The presentation of the ambitious programme for the next two years of exhibitions at Pirelli HangarBicocca coincides with two important firsts for the city of Milan. The programme demonstrates how the institution’s relationship with the city where it has cast down its roots and continues to grow and evolve is becoming more fruitful and significant. This year, for the first time, Milan is at the the top of Il Sole 24 Ore's ranking of Italian provinces by quality of life. The result confirms the city's rise to the top of the classification of Italian cities by income, work and services, ranking first in terms of employment rates and expenditure on cultural events. For the first time in the history of Pirelli HangarBicocca (since the institution was founded in 2004), city mayor Giuseppe Sala attended the presentation of the exhibition programme. “This space represents the industrial history of Milan,” emphasised Sala; “an open city that now receives 8 to 9 million visitors a year. Culture is the key to the design of the metropolis of the future”.
Pirelli CEO Marco Tronchetti Provera also emphasised the importance of Pirelli HangarBicocca's relationship with the city: “Milan has become the centre of quality of life, not only in Italy but in all of Europe. HangarBicocca is a symptom of a changing city, a place where culture is made, a bastion against ignorance and arrogance”. The attitudes of the mayor, the CEO and the city of Milan are ideally reflected in the institution’s multicultural and multi-ethnic programme for the next two years. Big names alternate with emerging young artists known in artistic circles but not familiar to the general public in the big space of the Navate and the Shed. “We are going to be holding exhibitions of a kind that have never been held before,” said artistic director Vicente Todolí. “We imagine them as a film taking place right here, in this unique space. We start at the beginning and end of the route and then we imagine the rest, like a story unfolding.”
The first artist to exhibit, from February 14 to July 21 2019, will be Giorgio Andreotta Calò, one of the representatives of the Italian Pavilion at the 2017 Biennale in Venice and the only Italian artist to be featured in the programme. Andreotta Calò, who expresses himself through sculpture, will exhibit his recent production and a selection of works from the past. From April 4 through September 15 2019 the Navate will host Indian artist Sheela Gowda's first solo show: installations produced since 1996 using very unusual raw materials such as human hair, cattle excrement, incense, natural pigments and other organic substances. From September 2019 through January 2020 Daniel Steegmann Mangrané, an artist of Spanish origin, will present a series of works produced since 1998, including virtual reality settings, 2D holograms, videos and sculptures.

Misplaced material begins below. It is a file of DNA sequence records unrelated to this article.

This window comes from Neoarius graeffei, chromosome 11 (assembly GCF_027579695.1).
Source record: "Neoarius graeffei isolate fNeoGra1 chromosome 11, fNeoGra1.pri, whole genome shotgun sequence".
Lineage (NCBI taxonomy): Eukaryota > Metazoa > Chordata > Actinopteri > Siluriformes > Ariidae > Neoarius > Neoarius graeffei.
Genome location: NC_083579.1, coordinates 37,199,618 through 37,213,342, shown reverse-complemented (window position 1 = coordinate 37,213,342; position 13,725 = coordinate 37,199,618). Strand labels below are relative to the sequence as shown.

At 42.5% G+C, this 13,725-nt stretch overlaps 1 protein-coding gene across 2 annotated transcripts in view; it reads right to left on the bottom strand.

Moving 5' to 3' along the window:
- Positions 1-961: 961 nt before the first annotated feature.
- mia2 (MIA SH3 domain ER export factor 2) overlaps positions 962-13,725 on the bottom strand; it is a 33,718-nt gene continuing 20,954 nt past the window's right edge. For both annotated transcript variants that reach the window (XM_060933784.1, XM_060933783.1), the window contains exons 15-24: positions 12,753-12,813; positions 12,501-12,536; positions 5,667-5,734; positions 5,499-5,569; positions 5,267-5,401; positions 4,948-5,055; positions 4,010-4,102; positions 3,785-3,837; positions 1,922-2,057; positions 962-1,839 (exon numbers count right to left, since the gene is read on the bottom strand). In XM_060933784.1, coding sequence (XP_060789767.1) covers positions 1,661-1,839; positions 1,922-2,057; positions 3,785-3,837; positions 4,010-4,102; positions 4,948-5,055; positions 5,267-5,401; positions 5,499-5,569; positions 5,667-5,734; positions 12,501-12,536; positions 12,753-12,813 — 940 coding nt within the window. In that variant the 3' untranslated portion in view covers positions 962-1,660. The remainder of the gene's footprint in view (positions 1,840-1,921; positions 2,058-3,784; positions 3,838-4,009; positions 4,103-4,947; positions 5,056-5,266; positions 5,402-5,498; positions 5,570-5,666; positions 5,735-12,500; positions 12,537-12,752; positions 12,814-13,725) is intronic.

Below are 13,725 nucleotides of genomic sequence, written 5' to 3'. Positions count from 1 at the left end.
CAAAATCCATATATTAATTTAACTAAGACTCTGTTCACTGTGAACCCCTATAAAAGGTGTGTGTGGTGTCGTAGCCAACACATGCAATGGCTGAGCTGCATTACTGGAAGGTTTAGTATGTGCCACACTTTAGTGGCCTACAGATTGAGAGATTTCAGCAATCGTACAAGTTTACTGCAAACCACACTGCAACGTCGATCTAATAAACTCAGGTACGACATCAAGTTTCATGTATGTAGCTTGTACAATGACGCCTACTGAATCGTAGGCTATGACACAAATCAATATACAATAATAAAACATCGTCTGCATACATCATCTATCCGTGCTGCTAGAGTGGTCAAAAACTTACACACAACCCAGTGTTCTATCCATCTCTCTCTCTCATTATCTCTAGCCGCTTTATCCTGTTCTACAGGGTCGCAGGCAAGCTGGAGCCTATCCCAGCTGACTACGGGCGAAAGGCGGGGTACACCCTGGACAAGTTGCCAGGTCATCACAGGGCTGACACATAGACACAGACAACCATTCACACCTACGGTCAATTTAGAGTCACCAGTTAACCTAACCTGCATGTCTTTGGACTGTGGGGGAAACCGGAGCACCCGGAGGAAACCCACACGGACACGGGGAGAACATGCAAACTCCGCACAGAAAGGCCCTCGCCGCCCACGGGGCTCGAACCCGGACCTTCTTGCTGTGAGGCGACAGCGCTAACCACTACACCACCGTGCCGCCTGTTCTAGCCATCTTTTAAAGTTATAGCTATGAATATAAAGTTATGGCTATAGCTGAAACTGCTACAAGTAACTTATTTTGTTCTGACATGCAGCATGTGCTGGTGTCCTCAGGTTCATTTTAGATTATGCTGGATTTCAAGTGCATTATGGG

From October 2019 through January 2020 Pirelli HangarBicocca hosts the biggest exhibition yet of Cerith Wyn Evans’ work in Italy. The artist will transform the Navate with a series of works investigating the expressive potential of neon and sound. In this sense, the Cerith Wyn Evans exhibition bringing together works produced over the past decade might be considered a logical continuation of the acclaimed retrospective of Lucio Fontana's Ambienti Spaziali. “Wyn Evans came to see the Fontana exhibition and literally left in tears,” recalls Todolì, demonstrating how Pirelli HangarBicocca combines education and publicity with experimentation and research with the aim of establishing a stimulating dialogue with artists and people working in the field. “Fontana often thought of adding an auditory dimension to his works,” points out Todoí, “but he never managed to give concrete form to this idea; Wyn Evans has made his dream come true”.
In her first institutional exhibition in Italy (from February to July 2020), Trisha Baga, an American artist and filmmaker of Philippine origin, will present a series of installations representing youth culture, gender identity and the digital world through a combination of different media: videos, ceramic sculptures and everyday objects. Chen Zhen, an artist and alchemist who combines spirituality with capitalist culture and reconciles eastern and western aesthetics, will be the focus of a major exhibition in the Navate (April – September 2020) composted of monumental works created from the nineties to the time of his early death. Next comes the youngest artist at the biennial: French-Algerian artist Neïl Beloufa (born in 1985), who will present a vast body of works including films (his speciality), installations and sculptures, in the Shed from September 2020 to January 2021. Lastly, from October 2020 to February 2021, the programme features a widely anticipated solo show by Steve McQueen, the first artist and director in history to have won both the Turner Prize in London and a Hollywood Oscar (with his 2013 film 12 years a slave), produced in collaboration with the Tate in London. McQueen’s exciting, elegant video productions will occupy the spaces in the Navate, offering the public an immersive experience and a truly new way of exploring the work of one of today’s most important artists.